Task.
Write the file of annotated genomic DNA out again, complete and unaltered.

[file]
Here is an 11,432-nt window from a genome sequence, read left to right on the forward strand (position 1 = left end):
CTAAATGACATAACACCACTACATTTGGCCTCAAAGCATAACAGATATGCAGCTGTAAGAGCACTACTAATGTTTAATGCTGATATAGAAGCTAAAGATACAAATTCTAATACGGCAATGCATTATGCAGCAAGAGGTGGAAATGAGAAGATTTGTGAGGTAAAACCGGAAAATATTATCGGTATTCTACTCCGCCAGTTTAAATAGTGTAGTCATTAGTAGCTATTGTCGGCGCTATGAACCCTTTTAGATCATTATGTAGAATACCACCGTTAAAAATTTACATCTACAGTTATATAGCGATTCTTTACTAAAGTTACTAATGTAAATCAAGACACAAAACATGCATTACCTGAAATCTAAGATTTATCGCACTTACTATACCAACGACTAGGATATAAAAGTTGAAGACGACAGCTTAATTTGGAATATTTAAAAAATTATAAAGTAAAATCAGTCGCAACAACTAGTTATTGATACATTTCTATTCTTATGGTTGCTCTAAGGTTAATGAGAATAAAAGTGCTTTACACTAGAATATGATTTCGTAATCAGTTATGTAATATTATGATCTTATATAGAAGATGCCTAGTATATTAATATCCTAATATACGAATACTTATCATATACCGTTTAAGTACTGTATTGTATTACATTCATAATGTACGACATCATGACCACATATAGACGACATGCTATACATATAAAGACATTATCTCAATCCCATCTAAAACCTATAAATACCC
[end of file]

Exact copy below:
Here is an 11,432-nt window from a genome sequence, read left to right on the forward strand (position 1 = left end):
CTAAATGACATAACACCACTACATTTGGCCTCAAAGCATAACAGATATGCAGCTGTAAGAGCACTACTAATGTTTAATGCTGATATAGAAGCTAAAGATACAAATTCTAATACGGCAATGCATTATGCAGCAAGAGGTGGAAATGAGAAGATTTGTGAGGTAAAACCGGAAAATATTATCGGTATTCTACTCCGCCAGTTTAAATAGTGTAGTCATTAGTAGCTATTGTCGGCGCTATGAACCCTTTTAGATCATTATGTAGAATACCACCGTTAAAAATTTACATCTACAGTTATATAGCGATTCTTTACTAAAGTTACTAATGTAAATCAAGACACAAAACATGCATTACCTGAAATCTAAGATTTATCGCACTTACTATACCAACGACTAGGATATAAAAGTTGAAGACGACAGCTTAATTTGGAATATTTAAAAAATTATAAAGTAAAATCAGTCGCAACAACTAGTTATTGATACATTTCTATTCTTATGGTTGCTCTAAGGTTAATGAGAATAAAAGTGCTTTACACTAGAATATGATTTCGTAATCAGTTATGTAATATTATGATCTTATATAGAAGATGCCTAGTATATTAATATCCTAATATACGAATACTTATCATATACCGTTTAAGTACTGTATTGTATTACATTCATAATGTACGACATCATGACCACATATAGACGACATGCTATACATATAAAGACATTATCTCAATCCCATCTAAAACCTATAAATACCC